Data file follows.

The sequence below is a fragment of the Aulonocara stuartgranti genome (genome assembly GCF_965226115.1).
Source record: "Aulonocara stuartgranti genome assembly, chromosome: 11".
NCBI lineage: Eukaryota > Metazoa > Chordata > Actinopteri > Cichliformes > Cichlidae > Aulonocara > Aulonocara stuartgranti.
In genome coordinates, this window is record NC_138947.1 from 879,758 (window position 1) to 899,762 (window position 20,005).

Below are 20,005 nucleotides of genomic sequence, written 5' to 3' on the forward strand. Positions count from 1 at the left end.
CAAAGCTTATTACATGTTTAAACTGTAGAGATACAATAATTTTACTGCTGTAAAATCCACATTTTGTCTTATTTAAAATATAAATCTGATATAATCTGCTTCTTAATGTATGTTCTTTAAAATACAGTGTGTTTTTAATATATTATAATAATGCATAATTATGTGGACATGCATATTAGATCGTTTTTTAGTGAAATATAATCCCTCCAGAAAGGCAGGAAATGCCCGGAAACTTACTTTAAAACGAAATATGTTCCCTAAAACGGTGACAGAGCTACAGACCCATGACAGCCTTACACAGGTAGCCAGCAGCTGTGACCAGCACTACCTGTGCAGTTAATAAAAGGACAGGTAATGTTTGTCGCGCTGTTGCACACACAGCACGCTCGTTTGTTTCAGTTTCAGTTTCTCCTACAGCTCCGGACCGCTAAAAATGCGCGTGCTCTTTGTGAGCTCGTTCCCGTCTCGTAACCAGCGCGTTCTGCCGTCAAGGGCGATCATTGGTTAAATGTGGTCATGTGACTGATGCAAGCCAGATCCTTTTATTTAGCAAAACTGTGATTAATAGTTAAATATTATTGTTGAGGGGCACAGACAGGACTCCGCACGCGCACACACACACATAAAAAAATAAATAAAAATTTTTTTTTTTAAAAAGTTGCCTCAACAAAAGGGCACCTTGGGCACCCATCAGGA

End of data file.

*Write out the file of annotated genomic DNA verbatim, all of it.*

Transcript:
The sequence below is a fragment of the Aulonocara stuartgranti genome (genome assembly GCF_965226115.1).
Source record: "Aulonocara stuartgranti genome assembly, chromosome: 11".
NCBI lineage: Eukaryota > Metazoa > Chordata > Actinopteri > Cichliformes > Cichlidae > Aulonocara > Aulonocara stuartgranti.
In genome coordinates, this window is record NC_138947.1 from 879,758 (window position 1) to 899,762 (window position 20,005).

Below are 20,005 nucleotides of genomic sequence, written 5' to 3' on the forward strand. Positions count from 1 at the left end.
CAAAGCTTATTACATGTTTAAACTGTAGAGATACAATAATTTTACTGCTGTAAAATCCACATTTTGTCTTATTTAAAATATAAATCTGATATAATCTGCTTCTTAATGTATGTTCTTTAAAATACAGTGTGTTTTTAATATATTATAATAATGCATAATTATGTGGACATGCATATTAGATCGTTTTTTAGTGAAATATAATCCCTCCAGAAAGGCAGGAAATGCCCGGAAACTTACTTTAAAACGAAATATGTTCCCTAAAACGGTGACAGAGCTACAGACCCATGACAGCCTTACACAGGTAGCCAGCAGCTGTGACCAGCACTACCTGTGCAGTTAATAAAAGGACAGGTAATGTTTGTCGCGCTGTTGCACACACAGCACGCTCGTTTGTTTCAGTTTCAGTTTCTCCTACAGCTCCGGACCGCTAAAAATGCGCGTGCTCTTTGTGAGCTCGTTCCCGTCTCGTAACCAGCGCGTTCTGCCGTCAAGGGCGATCATTGGTTAAATGTGGTCATGTGACTGATGCAAGCCAGATCCTTTTATTTAGCAAAACTGTGATTAATAGTTAAATATTATTGTTGAGGGGCACAGACAGGACTCCGCACGCGCACACACACACATAAAAAAATAAATAAAAATTTTTTTTTTTAAAAAGTTGCCTCAACAAAAGGGCACCTTGGGCACCCATCAGGA